Posted Jan 30, 2014 11:28 pm CST
A motion to resolve two cases that accuse the New York City Police Department of unconstitutional stop-and-frisk practices was filed Thursday in the New York City-based 2nd U.S. Circuit Court of Appeals.
Mayor Bill de Blasio announced the proposed settlement at a Thursday press conference. According to a statement from his office, the city and plaintiffs lawyers agreed to a federal monitor overseeing reforms, as well as the city participating in a “joint process with community stakeholders” to ensure that people harmed by stop-and-frisk play a significant role in shaping reform.
De Blasio promised to reform police stop-and-frisk practices during his mayoral campaign. In September, when de Blasio was still New York City’s public advocate, he filed an amicus brief (PDF) on behalf of the plaintiffs in Floyd v. City of New York and Ligon v. City of New York cases over the stop-and-frisk practices.
Various police unions previously filed motions to intervene on the two cases, and the 2nd Circuit issued an order (PDF) deferring ruling on the city’s motion until Feb. 7, giving the intervenors time to file a response.
The Patrolmen’s Benevolent Association, one of the intervening parties, released a statement Thursday. “We continue to have serious concerns about how these remedies will impact our members and the ability to do their jobs,” said Patrick J. Lynch, the group’s president. “Our goal is to continue to be involved in the process in order to give voice to our members and to make every effort to ensure that their rights are protected.”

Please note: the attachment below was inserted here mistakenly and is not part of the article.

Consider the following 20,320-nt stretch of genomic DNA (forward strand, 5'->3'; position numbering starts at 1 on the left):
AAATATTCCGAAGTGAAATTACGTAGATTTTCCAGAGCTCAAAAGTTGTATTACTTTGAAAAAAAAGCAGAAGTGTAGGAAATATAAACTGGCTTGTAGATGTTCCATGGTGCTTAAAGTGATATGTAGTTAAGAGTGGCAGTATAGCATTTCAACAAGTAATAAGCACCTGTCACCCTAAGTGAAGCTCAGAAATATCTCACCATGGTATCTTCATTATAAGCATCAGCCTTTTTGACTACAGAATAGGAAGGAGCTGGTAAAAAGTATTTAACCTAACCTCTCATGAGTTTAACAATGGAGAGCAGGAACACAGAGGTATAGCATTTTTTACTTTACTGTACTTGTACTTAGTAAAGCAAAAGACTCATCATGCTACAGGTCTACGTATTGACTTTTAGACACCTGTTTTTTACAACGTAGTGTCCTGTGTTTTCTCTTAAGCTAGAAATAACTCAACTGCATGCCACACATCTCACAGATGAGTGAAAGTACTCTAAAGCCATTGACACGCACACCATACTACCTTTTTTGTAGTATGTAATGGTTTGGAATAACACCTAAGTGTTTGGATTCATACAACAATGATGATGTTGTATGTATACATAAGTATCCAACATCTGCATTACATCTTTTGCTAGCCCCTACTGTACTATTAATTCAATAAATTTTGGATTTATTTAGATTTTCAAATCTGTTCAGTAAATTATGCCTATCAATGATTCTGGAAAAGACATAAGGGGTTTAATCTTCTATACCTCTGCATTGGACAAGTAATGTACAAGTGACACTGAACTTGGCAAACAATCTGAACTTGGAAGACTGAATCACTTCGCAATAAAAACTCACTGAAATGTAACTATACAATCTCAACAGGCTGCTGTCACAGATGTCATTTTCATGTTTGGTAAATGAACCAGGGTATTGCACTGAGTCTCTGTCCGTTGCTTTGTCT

The city’s motion (PDF) asks the court to remand both Floyd and Ligon back to the district court, “for the purpose of exploring a full resolution of the cases.” The filing states that the plaintiffs in both cases through their lawyers consent to the relief requested.
The cases are two of three pending lawsuits that challenge NYPD stop-and-frisk practices. While some credit stop-and-frisk with reducing New York City crime rates, U.S. District Court Shira Scheindlin found in an August order (PDF) that the practice is racially discriminatory in violation of the 14th Amendment’s Equal Protection Clause.
The 2nd Circuit removed Scheindlin from both cases in October, noting in an opinion (PDF) that a ruling she made about related cases, coupled with media interviews she gave while Floyd was ongoing, could cause observers to question her impartiality. The cases are now assigned to U.S. District Court Judge Analisa Torres.
The Bronx Defenders, a nonprofit law office, are among the plaintiffs counsel in the Ligon case.
“We are encouraged by the mayor’s decision to withdraw the city’s appeal of the federal court’s rulings in the stop-and-frisk cases and hope that this signals a new approach to policing that will be constitutional, respectful and fair to every New York City resident,” Robin Steinberg, the group’s founder and executive director, told the ABA Journal.